Friday, October 9, 2015

The Slot Design Tactic to Defend Stall

In 1930s, Lockheed Electra was one successful aircraft. It was twin-engine propeller aircraft that pushed the boundaries of air travelling. Airlines that had this aircraft were able to break new industry horizons with comfort and speed.

When they were modified with more powerful engines, at higher angle of attack - the wing tips enter stall leading the aircraft to enter spin and eventually crash. 

Lockheed had to come up with a solution to defend the stall. 

Stall can only be defended by airflow. So what they need was extra airflow to create lift and delay boundary layer separation. 

The solution was elegant implementation of a natural phenomena called Coanda effect.

The Coanda effect is the tendency of a fluid jet to be attracted to a nearby surface. The principle was named after Romanian aerodynamics pioneer Henri Coanda who was the first to recognize the practical application of the phenomenon in aircraft development. (Ref: Wikipedia)

Here is a video for better understanding of Coanda effect:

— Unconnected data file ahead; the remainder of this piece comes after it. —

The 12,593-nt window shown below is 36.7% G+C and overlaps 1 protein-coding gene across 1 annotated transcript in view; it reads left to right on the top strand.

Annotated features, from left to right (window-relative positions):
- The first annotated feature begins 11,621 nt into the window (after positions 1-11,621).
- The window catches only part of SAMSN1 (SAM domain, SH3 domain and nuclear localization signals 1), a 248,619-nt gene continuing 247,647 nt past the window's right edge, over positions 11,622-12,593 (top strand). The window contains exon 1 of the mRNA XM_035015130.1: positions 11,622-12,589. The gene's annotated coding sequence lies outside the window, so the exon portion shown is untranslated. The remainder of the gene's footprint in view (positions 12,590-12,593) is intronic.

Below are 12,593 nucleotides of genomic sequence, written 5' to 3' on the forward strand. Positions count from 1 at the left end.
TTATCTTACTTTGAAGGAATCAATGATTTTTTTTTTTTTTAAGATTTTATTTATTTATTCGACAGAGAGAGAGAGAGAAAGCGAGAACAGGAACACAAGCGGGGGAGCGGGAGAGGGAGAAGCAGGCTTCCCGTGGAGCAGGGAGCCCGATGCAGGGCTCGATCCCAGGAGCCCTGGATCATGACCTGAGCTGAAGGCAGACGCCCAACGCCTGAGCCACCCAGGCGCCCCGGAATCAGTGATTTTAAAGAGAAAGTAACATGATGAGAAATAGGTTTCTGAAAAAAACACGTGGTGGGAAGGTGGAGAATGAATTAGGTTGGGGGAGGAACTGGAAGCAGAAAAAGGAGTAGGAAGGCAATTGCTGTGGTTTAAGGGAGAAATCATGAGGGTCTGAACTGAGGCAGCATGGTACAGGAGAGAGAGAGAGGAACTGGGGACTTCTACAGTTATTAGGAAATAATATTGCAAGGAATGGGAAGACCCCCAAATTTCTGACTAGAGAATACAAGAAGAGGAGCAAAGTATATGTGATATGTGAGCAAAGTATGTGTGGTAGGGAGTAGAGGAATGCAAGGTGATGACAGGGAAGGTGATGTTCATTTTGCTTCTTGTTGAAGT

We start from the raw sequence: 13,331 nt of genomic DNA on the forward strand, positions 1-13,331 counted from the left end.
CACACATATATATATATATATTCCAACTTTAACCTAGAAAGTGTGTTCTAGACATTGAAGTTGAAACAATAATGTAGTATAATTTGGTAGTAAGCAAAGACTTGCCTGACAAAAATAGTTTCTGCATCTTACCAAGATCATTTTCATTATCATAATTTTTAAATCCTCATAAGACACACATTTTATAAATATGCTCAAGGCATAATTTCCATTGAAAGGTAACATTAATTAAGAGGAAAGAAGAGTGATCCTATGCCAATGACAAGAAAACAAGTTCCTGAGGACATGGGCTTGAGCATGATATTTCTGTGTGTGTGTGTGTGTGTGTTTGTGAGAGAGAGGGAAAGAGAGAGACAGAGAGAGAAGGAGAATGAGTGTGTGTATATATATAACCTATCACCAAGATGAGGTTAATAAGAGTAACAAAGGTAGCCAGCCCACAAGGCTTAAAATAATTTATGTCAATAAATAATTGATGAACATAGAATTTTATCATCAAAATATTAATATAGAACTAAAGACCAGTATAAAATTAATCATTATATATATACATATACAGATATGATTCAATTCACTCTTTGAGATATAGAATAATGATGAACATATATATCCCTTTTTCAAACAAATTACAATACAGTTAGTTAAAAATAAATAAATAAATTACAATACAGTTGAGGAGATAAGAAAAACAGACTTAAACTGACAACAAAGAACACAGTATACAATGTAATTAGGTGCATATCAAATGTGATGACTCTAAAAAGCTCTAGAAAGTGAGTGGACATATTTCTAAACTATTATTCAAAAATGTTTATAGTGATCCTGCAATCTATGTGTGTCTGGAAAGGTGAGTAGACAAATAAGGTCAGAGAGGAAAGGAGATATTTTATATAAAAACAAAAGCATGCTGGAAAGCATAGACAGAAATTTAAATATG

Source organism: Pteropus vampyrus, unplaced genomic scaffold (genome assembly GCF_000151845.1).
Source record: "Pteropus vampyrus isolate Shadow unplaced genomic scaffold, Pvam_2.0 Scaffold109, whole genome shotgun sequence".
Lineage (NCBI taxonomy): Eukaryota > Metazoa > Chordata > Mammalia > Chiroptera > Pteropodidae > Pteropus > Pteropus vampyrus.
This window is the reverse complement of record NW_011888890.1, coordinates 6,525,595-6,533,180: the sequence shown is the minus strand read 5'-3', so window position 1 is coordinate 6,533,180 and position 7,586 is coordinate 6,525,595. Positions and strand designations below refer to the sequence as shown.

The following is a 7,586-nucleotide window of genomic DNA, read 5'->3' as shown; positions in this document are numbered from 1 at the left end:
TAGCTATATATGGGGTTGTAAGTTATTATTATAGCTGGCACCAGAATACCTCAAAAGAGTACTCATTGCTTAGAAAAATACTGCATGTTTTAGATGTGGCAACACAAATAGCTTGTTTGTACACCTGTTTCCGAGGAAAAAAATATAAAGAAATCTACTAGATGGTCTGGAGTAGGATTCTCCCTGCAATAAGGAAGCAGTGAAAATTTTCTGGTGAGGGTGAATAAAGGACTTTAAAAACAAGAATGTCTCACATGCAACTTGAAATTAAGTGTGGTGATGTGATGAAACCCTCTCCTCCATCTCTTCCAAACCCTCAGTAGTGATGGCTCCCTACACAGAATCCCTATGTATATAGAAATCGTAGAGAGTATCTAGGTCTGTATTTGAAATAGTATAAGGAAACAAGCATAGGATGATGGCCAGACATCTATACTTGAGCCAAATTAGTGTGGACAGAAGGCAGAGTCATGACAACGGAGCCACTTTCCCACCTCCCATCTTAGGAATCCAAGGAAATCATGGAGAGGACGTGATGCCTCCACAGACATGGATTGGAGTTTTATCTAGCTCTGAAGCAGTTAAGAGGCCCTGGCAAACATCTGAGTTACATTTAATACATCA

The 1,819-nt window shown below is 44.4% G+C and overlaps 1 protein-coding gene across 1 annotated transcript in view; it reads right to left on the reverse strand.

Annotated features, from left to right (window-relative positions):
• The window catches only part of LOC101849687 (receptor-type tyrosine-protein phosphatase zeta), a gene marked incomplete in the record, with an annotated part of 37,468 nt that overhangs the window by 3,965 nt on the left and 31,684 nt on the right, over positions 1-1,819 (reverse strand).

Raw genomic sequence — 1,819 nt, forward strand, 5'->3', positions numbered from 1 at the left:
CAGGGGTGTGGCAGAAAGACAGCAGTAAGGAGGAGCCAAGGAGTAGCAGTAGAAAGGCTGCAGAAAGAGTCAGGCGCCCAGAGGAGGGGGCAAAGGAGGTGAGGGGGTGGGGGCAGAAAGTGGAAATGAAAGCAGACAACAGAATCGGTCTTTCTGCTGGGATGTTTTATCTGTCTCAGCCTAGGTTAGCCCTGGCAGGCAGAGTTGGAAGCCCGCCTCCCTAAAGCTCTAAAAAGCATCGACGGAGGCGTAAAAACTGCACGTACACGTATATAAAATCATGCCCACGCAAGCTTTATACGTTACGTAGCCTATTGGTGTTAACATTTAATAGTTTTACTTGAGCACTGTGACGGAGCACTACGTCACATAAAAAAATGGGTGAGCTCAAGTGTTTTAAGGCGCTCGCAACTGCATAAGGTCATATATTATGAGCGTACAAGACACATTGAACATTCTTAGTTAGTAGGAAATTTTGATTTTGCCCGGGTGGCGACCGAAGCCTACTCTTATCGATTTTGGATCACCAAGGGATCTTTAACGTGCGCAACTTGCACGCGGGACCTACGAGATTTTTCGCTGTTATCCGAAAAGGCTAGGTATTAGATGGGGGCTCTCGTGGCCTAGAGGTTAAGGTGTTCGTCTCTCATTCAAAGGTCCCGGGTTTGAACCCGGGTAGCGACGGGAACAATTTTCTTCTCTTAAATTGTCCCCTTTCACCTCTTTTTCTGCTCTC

Now how can we implement this in aircraft? Of course, fixing a rotating fan on a wing is ridiculous. 

They came with solution called slot. 

Slots are basically holes in the wings. These holes are shaped like that of a letter box. 

The rightly placed holes in the wings cause the high pressure air from below to flow above. This give extra air flow which in turn defend stall. 

Leading-edge slats are quite commonly used in many slow speed aircraft. It was first implemented by a company called Handley Page which patented these designs. 

Even though it gave extra air flow in high angle of attacks; it caused way lot of drag in higher speeds. This was solved by retractable slots called slats. 

All modern aircraft use slats to defend stall at low speeds to make it safe to fly.

When you fly next time, notice the leading edge slats. Hopefully you realize the impact it has on the aircraft and you, the passenger flying in it. 

Thank You guys for reading.

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